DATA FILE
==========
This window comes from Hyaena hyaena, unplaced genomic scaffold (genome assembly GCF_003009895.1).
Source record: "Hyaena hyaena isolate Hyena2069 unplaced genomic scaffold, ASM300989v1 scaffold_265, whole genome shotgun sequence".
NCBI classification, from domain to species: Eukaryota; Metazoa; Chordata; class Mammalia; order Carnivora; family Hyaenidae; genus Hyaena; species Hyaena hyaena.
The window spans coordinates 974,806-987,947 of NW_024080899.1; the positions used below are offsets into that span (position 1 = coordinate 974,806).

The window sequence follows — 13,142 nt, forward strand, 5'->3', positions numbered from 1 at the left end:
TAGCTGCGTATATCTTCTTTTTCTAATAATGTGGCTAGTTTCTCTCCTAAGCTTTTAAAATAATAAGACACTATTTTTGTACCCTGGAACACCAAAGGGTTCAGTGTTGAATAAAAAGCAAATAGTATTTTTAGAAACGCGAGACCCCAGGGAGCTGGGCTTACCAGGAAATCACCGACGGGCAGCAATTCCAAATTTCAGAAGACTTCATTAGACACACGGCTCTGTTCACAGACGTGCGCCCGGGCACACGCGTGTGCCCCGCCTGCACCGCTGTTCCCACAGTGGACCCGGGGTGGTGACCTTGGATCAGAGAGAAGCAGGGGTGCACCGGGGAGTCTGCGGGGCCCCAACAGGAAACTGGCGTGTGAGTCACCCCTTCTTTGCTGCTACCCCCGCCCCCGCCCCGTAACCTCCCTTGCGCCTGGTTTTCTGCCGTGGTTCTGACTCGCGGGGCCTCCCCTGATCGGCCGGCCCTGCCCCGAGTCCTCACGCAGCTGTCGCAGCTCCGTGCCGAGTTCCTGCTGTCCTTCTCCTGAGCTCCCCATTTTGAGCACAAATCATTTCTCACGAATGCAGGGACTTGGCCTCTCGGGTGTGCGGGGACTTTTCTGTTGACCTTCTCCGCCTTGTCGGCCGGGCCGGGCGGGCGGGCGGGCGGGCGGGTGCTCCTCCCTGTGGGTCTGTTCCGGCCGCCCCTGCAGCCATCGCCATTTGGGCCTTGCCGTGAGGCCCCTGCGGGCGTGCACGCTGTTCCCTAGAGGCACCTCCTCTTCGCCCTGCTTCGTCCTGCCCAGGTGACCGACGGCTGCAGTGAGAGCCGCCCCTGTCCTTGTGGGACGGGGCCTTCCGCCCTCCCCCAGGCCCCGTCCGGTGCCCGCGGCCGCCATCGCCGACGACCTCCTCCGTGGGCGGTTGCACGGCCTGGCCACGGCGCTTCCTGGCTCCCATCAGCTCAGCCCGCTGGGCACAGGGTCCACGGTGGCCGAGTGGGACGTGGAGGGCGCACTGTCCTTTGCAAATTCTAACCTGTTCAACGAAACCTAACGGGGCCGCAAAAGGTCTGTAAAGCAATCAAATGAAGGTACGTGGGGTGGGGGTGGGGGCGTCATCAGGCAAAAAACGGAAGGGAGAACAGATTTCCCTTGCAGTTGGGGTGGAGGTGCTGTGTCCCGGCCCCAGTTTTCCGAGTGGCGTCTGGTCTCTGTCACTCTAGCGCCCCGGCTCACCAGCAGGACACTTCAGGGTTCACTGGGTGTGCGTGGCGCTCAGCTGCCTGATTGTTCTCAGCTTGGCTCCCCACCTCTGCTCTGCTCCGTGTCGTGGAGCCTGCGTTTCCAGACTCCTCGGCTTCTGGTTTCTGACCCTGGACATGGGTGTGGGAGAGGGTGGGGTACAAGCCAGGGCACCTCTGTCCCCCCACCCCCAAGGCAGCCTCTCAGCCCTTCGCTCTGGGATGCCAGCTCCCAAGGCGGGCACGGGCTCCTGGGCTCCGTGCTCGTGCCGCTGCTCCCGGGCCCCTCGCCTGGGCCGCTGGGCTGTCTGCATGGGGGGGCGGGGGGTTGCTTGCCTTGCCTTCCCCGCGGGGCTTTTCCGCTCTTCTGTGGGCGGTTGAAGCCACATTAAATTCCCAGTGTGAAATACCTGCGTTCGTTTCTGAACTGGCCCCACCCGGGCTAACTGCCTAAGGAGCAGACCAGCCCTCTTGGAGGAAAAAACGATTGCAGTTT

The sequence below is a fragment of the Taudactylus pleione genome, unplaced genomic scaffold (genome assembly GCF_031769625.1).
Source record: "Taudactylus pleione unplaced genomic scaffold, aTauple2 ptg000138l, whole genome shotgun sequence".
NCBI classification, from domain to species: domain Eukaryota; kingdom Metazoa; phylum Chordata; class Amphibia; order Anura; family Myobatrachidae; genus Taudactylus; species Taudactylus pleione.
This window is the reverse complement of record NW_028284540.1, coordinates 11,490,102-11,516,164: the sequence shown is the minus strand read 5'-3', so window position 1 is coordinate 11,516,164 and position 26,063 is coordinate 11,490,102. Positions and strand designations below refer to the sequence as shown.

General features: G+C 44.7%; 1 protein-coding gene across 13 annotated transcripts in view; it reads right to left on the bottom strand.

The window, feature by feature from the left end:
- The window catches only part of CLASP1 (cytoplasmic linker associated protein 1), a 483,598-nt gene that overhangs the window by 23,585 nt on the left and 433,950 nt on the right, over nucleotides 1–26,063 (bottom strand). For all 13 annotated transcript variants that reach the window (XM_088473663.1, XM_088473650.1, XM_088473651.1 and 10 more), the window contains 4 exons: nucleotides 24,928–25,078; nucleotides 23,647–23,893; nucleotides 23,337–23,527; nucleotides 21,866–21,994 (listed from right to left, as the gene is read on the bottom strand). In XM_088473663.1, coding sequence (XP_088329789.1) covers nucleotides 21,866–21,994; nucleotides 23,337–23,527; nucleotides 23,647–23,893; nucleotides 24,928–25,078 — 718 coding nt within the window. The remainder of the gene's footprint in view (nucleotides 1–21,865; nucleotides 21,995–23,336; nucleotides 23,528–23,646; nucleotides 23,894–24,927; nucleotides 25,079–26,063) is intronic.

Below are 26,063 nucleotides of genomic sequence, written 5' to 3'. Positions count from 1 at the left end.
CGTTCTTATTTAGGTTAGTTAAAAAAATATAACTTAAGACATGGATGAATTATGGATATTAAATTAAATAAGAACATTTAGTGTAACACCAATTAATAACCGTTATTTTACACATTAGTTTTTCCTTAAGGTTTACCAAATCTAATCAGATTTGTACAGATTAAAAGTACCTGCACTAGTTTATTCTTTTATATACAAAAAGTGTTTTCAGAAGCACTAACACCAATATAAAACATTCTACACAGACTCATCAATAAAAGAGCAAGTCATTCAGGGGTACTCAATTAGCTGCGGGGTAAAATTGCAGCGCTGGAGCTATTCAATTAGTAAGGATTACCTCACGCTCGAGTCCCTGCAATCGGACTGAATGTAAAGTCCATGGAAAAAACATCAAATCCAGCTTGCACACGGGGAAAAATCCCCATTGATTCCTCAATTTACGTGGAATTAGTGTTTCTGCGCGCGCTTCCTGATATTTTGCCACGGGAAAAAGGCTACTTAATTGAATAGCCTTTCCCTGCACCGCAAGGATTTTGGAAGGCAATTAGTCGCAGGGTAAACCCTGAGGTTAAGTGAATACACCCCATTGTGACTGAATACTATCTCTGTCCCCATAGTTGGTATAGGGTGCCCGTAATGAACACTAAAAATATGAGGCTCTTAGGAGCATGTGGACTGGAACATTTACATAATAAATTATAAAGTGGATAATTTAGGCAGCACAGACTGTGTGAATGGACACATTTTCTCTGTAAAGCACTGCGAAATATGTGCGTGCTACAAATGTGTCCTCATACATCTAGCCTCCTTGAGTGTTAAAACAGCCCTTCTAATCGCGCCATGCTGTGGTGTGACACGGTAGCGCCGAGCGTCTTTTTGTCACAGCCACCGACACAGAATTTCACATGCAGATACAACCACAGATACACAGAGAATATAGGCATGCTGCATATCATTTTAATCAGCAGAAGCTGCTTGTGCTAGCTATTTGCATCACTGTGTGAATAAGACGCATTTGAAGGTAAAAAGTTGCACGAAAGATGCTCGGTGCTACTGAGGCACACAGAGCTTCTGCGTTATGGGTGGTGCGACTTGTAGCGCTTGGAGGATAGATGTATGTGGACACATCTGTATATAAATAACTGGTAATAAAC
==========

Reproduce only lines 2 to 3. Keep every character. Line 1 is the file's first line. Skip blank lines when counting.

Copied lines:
Source record: "Hyaena hyaena isolate Hyena2069 unplaced genomic scaffold, ASM300989v1 scaffold_265, whole genome shotgun sequence".
NCBI classification, from domain to species: Eukaryota; Metazoa; Chordata; class Mammalia; order Carnivora; family Hyaenidae; genus Hyaena; species Hyaena hyaena.